So getting the right people involved at the right time is essential as well. What this meant was that Christian and his wife collaborated and used the MoSCoW principles to help them work out what was a Must Have, a Should have and a Could Have (or Nice to have). The business value to them was that they were able to describe their requirements clearly to the architect all at the same time and being a creative person himself, he understand the work required and how they, as users wanted to interact with each room.

It has not all run smoothly and what project, Agile or otherwise does? An unexpected blocker came in the form of how builders see things – not design, not the cost of this tap or wall unit, not how the room was to be used, the colours and all the other nice things you look forward to when building or renovating – No matter was the question was, the answer they always give was in Linear Metres!

So the renovation continues….. and so do the iterations and the strategies to remove the blocker. Agile remains in this house!

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"Stories drive a stand-up"

Author: Marc Galbraith, Iteration Manager

On a recent project the rather large team came to a consensus that stand-ups they were doing didn’t have the value attached to them they had been expecting. A suggested change in format was, “Let’s just talk about the stories!”.

OK, so we started to talk about the stories on the wall. The first issue that came up was WHERE DO WE START? We soon realised the best place was at the end of the story life-cycle and work backwards from there.

Complete > Sign Off > Test > Dev > Review > Analysis > Scope

  • We would reflect on what we had completed the previous day (Team).
  • Discuss current challenges to Signing Off stories (QA and Business Rep).
  • Issues in Testing would be discussed (QA / Dev).
  • Devs would walk down in priority order each story they are pairing on currently (Devs).
  • Stories that are ready and may need final review are highlighted (BA / QA / Dev).
  • Issues in Analysis discussed (BA).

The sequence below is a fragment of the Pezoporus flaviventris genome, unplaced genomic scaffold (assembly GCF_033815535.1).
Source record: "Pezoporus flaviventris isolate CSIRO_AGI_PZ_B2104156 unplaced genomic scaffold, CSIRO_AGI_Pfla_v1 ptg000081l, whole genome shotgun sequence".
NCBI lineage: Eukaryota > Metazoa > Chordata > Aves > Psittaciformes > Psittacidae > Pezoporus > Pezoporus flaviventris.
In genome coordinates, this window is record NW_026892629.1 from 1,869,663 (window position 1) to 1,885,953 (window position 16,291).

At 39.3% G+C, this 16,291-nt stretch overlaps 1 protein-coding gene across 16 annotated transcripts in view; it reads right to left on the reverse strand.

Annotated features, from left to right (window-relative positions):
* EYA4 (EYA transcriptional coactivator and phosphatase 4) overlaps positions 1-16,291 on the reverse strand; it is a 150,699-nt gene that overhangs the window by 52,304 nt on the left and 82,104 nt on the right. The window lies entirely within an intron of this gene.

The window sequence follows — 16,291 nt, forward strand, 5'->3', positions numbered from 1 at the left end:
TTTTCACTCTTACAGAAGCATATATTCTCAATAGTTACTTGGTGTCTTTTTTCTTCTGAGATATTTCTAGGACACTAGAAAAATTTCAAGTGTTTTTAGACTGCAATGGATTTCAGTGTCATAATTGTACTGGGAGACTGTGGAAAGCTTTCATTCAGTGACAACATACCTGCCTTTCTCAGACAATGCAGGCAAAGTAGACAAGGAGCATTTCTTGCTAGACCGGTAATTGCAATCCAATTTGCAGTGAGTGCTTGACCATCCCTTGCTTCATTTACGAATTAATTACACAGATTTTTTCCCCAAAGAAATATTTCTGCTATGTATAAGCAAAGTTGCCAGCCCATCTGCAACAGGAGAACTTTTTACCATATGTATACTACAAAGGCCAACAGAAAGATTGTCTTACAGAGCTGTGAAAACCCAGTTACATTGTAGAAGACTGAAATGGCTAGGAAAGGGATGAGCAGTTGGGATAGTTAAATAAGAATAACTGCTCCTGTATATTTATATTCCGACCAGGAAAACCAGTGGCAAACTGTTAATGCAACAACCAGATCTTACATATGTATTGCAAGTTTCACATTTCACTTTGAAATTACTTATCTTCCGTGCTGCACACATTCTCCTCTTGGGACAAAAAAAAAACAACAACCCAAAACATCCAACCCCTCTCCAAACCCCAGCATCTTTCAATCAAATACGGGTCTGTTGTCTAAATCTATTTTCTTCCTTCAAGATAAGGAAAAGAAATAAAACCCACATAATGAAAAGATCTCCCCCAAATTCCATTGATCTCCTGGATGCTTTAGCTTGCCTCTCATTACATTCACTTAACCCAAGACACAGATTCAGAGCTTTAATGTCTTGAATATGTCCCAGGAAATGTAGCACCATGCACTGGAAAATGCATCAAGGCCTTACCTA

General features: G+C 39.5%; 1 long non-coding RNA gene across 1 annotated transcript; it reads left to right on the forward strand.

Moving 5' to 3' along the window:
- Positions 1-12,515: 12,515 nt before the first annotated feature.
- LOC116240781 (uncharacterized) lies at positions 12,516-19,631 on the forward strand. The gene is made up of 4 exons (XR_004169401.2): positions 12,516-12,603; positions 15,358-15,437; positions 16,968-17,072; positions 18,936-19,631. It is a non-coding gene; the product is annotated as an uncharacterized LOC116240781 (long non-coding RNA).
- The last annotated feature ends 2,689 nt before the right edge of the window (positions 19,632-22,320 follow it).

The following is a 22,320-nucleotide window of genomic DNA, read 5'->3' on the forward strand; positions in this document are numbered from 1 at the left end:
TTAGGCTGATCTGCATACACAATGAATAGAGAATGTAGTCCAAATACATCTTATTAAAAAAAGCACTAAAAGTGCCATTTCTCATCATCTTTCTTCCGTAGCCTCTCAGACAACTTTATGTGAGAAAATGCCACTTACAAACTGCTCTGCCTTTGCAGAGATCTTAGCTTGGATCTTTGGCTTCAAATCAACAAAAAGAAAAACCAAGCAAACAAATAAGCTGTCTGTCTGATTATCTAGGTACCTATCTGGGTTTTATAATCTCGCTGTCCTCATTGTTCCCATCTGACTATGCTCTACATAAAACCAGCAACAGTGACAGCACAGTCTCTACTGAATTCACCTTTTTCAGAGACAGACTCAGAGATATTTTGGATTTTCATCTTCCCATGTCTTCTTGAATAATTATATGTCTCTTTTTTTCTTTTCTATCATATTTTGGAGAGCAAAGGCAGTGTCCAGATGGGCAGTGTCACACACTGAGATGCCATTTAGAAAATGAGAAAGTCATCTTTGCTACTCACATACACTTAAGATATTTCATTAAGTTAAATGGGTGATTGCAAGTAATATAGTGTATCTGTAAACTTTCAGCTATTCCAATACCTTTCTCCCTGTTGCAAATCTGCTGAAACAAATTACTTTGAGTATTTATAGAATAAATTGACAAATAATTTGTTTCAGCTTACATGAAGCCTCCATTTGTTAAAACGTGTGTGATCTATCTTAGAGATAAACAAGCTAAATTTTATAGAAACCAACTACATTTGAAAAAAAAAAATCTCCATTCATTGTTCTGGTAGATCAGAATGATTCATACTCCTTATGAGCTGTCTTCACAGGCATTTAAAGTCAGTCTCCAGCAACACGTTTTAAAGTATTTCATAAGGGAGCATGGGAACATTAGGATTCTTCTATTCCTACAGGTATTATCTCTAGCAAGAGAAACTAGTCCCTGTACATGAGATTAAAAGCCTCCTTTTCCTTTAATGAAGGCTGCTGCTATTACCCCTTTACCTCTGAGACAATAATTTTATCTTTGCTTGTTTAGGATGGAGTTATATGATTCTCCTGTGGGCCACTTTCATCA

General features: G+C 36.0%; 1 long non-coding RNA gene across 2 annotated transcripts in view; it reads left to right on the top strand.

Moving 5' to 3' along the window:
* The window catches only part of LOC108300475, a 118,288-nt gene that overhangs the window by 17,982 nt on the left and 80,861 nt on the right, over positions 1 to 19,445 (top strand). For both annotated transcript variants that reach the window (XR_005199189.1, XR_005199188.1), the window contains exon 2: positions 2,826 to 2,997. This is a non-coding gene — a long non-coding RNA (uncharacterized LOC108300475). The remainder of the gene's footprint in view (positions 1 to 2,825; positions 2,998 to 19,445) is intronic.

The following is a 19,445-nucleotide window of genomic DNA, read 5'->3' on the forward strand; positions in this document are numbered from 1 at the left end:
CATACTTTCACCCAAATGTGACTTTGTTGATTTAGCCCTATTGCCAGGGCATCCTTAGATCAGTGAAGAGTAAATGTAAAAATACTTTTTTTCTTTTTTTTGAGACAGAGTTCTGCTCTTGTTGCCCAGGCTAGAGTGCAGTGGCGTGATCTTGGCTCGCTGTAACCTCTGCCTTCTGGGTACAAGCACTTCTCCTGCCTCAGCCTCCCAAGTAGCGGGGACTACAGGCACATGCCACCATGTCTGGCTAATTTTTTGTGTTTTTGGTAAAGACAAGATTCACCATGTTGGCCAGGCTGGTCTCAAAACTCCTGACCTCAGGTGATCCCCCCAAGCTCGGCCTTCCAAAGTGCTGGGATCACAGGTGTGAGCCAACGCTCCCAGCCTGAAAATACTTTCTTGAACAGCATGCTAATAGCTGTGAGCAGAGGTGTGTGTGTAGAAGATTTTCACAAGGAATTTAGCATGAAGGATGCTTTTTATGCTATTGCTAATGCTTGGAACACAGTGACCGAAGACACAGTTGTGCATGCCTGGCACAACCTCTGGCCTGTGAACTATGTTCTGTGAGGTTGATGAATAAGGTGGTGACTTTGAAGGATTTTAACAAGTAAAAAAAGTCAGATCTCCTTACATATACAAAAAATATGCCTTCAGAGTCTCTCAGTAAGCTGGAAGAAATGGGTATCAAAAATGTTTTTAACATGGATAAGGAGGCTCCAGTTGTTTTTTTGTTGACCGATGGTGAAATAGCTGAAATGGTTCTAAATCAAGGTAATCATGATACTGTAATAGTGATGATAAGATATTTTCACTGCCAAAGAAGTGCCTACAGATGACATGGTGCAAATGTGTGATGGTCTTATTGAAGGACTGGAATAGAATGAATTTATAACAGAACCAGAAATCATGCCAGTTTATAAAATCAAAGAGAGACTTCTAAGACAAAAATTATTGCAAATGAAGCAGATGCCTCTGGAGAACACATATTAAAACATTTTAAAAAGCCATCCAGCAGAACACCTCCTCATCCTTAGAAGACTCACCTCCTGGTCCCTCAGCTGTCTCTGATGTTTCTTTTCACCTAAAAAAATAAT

• Any new Scope highlighted (Team).

So this approach is driven by two key points, the state and priority of the story. We start from the highest and work to the lowest. In our case the highest priority story is in ‘Complete’ and was the latest addition to that pile. So if you were looking at a Scrum backlog it would simply be the item at the top of the backlog and work down the list.

As the project team is split across Melbourne and Sydney it is performed by each part of the team locally in front of their respective walls. Then twice a week we bring the whole team (approx 25 people) together over video and perform the same stand-up, which we call the ‘National Stand-up’. Just focusing on the stories has made the large stand-up more efficient, informative and productive for the team.

We achieve this over videoconferencing by printing out an electronic version of the wall, as we need to be in a room with dedicated video facilities, and nominate a facilitator to conduct the driving from the printout. At the end, the team walks out of the rooms with a good picture of where they are at overall, and where the focus needs to be.

Having a natural process to the stand-up also enhances the self-managing ethics the team wishes to improve on. It appears to take the guess work out of “What should I cover off at stand-up?”, especially on Mondays when the weekend has had a negative impact on their memory.